Album Premiere: Jordan Romero – Sunrises America

Posted by on December 18, 2014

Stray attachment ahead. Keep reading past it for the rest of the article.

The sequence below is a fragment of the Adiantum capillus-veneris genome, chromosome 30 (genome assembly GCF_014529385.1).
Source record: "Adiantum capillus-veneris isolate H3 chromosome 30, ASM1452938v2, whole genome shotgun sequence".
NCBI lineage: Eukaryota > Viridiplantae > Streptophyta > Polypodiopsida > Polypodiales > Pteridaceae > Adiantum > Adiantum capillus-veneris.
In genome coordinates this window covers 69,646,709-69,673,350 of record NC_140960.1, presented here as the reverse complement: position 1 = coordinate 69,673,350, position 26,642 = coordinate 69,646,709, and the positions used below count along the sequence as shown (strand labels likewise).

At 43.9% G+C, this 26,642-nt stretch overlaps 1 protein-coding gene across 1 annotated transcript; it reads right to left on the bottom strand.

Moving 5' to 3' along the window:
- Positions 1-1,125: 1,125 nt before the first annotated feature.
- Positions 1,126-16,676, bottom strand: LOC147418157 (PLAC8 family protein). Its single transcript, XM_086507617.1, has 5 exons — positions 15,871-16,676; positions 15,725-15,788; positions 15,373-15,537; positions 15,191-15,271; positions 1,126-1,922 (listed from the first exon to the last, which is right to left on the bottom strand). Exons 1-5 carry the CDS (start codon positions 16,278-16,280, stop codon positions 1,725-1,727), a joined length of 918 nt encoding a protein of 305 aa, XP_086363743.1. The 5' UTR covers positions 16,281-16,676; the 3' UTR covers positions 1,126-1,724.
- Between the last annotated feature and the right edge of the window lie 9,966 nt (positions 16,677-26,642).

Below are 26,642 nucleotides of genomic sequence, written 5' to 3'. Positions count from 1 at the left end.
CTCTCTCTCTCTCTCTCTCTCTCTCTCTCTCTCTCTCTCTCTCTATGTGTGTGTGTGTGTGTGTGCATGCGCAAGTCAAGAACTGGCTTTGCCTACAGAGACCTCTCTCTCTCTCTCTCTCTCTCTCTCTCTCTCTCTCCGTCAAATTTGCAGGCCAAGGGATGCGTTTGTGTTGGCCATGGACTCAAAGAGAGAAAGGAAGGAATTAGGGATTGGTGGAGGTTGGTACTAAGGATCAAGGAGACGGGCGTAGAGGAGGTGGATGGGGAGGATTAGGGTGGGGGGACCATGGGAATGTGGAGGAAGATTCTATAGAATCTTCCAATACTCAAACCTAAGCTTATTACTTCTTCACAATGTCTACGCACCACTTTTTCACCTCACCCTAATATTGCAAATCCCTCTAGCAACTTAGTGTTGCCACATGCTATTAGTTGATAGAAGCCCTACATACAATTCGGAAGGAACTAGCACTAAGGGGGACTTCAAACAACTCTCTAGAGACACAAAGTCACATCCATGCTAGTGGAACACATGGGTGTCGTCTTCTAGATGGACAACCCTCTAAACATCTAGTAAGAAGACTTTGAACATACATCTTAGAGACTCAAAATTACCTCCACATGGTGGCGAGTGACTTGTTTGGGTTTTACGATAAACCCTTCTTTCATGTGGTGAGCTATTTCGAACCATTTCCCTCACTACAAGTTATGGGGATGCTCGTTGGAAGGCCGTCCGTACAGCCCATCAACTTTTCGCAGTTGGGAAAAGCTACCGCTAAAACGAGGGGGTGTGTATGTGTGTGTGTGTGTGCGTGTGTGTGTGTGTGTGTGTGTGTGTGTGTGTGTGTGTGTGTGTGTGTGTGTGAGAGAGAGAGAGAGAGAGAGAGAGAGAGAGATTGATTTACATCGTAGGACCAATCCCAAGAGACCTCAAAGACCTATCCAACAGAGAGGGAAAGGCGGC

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If 2014 showed anything, it’s that bedroom pop producers with lo-fi aesthetics are alive and well. Through sincere songwriters like Jerry Paper and Ben Varian and up to relatively “big” names like Ariel Pink and John Maus, pop music in the lower tiers has been riding a rewarding wave more than ever before. And in many respects, “pop” music is the hardest genre to master. And whether in terms of mainstream radio and Billboard “hits” or lo-fi, bedroom recordings, there’s no denying the perfected combination of catchy melody, sincere lyrics and genuine arrangements is a tricky beast to tame. Jordan Romero is a newcomer who’s just issued Sunrises America, a dim set of lo-fi lovers’ rock obsessed with found sounds and tape manipulation. Overall, a sweetly seductive bout of outsider pop. The album opens with “Good Evening”, a warped and muted bedding down for a night of peculiar foreplay. Soon enough, a blitz of tape infidelities crashes through, making way for the fluorescent bomp of “Jamaican Breeze.” The distant but focused drum machine carries the sweet ambiance and ephemeral odds and ends, including various chimes and percussive color. Through Sunrises, the narrative retreats into utter oblivion, dissolving into a blurred series of surreal, globe- and genre-hopping glee. The approach is similar to that of Rick Weaver’s darkly ethereal edits. The other real draw is Romero’s incidental transitions, compiling various found sounds and stray dialogue from anonymous and curious sources. Distant and distorted micro-scenes of curious action fill every crevice of Sunrises, creating a total classic of eccentric pop. Check out the entire LP below, presented as a single track. Copies of Sunrises are available now on vinyl (Weather Patterns) and cassette (Soft Science).